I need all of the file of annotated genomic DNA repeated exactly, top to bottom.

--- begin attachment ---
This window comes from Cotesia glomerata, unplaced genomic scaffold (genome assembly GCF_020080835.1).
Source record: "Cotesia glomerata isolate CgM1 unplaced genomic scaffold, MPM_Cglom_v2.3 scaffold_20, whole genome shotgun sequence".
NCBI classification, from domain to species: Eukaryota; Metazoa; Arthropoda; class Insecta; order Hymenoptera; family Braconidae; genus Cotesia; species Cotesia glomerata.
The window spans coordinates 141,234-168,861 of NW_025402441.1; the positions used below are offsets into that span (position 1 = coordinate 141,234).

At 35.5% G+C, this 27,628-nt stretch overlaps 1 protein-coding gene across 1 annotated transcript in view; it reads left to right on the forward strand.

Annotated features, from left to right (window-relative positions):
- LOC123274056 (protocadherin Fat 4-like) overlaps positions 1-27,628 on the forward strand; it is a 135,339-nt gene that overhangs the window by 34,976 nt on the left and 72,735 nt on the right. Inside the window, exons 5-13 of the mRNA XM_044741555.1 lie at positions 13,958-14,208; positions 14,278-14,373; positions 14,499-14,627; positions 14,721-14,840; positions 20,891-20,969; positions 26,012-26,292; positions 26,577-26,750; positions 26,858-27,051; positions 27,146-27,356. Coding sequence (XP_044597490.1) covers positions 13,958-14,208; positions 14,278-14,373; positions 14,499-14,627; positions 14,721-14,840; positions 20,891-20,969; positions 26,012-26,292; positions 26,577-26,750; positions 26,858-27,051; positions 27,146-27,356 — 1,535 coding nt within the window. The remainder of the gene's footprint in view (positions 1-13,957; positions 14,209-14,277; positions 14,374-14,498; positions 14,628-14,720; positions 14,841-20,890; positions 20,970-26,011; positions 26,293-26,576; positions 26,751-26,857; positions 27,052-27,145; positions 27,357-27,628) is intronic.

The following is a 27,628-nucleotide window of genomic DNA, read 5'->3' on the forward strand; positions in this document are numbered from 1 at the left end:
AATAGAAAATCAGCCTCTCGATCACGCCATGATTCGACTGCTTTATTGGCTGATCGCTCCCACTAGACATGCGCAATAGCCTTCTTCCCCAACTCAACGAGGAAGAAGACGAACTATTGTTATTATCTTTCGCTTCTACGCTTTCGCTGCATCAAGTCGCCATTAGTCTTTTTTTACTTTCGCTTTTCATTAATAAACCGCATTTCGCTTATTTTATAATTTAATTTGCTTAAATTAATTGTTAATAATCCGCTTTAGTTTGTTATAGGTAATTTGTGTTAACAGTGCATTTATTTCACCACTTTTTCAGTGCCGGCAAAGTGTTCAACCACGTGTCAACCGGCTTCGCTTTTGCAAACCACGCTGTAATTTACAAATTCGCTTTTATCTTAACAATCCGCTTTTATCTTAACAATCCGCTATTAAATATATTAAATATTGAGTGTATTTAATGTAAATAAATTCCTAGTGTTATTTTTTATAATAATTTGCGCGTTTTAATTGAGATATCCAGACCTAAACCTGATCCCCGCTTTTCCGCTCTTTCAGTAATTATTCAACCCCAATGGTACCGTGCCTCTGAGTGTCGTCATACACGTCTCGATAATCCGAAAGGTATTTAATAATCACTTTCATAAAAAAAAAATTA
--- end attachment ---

This window comes from Cotesia glomerata, unplaced genomic scaffold (genome assembly GCF_020080835.1).
Source record: "Cotesia glomerata isolate CgM1 unplaced genomic scaffold, MPM_Cglom_v2.3 scaffold_20, whole genome shotgun sequence".
NCBI classification, from domain to species: Eukaryota; Metazoa; Arthropoda; class Insecta; order Hymenoptera; family Braconidae; genus Cotesia; species Cotesia glomerata.
The window spans coordinates 141,234-168,861 of NW_025402441.1; the positions used below are offsets into that span (position 1 = coordinate 141,234).

At 35.5% G+C, this 27,628-nt stretch overlaps 1 protein-coding gene across 1 annotated transcript in view; it reads left to right on the forward strand.

Annotated features, from left to right (window-relative positions):
- LOC123274056 (protocadherin Fat 4-like) overlaps positions 1-27,628 on the forward strand; it is a 135,339-nt gene that overhangs the window by 34,976 nt on the left and 72,735 nt on the right. Inside the window, exons 5-13 of the mRNA XM_044741555.1 lie at positions 13,958-14,208; positions 14,278-14,373; positions 14,499-14,627; positions 14,721-14,840; positions 20,891-20,969; positions 26,012-26,292; positions 26,577-26,750; positions 26,858-27,051; positions 27,146-27,356. Coding sequence (XP_044597490.1) covers positions 13,958-14,208; positions 14,278-14,373; positions 14,499-14,627; positions 14,721-14,840; positions 20,891-20,969; positions 26,012-26,292; positions 26,577-26,750; positions 26,858-27,051; positions 27,146-27,356 — 1,535 coding nt within the window. The remainder of the gene's footprint in view (positions 1-13,957; positions 14,209-14,277; positions 14,374-14,498; positions 14,628-14,720; positions 14,841-20,890; positions 20,970-26,011; positions 26,293-26,576; positions 26,751-26,857; positions 27,052-27,145; positions 27,357-27,628) is intronic.

The following is a 27,628-nucleotide window of genomic DNA, read 5'->3' on the forward strand; positions in this document are numbered from 1 at the left end:
AATAGAAAATCAGCCTCTCGATCACGCCATGATTCGACTGCTTTATTGGCTGATCGCTCCCACTAGACATGCGCAATAGCCTTCTTCCCCAACTCAACGAGGAAGAAGACGAACTATTGTTATTATCTTTCGCTTCTACGCTTTCGCTGCATCAAGTCGCCATTAGTCTTTTTTTACTTTCGCTTTTCATTAATAAACCGCATTTCGCTTATTTTATAATTTAATTTGCTTAAATTAATTGTTAATAATCCGCTTTAGTTTGTTATAGGTAATTTGTGTTAACAGTGCATTTATTTCACCACTTTTTCAGTGCCGGCAAAGTGTTCAACCACGTGTCAACCGGCTTCGCTTTTGCAAACCACGCTGTAATTTACAAATTCGCTTTTATCTTAACAATCCGCTTTTATCTTAACAATCCGCTATTAAATATATTAAATATTGAGTGTATTTAATGTAAATAAATTCCTAGTGTTATTTTTTATAATAATTTGCGCGTTTTAATTGAGATATCCAGACCTAAACCTGATCCCCGCTTTTCCGCTCTTTCAGTAATTATTCAACCCCAATGGTACCGTGCCTCTGAGTGTCGTCATACACGTCTCGATAATCCGAAAGGTATTTAATAATCACTTTCATAAAAAAAAAATTA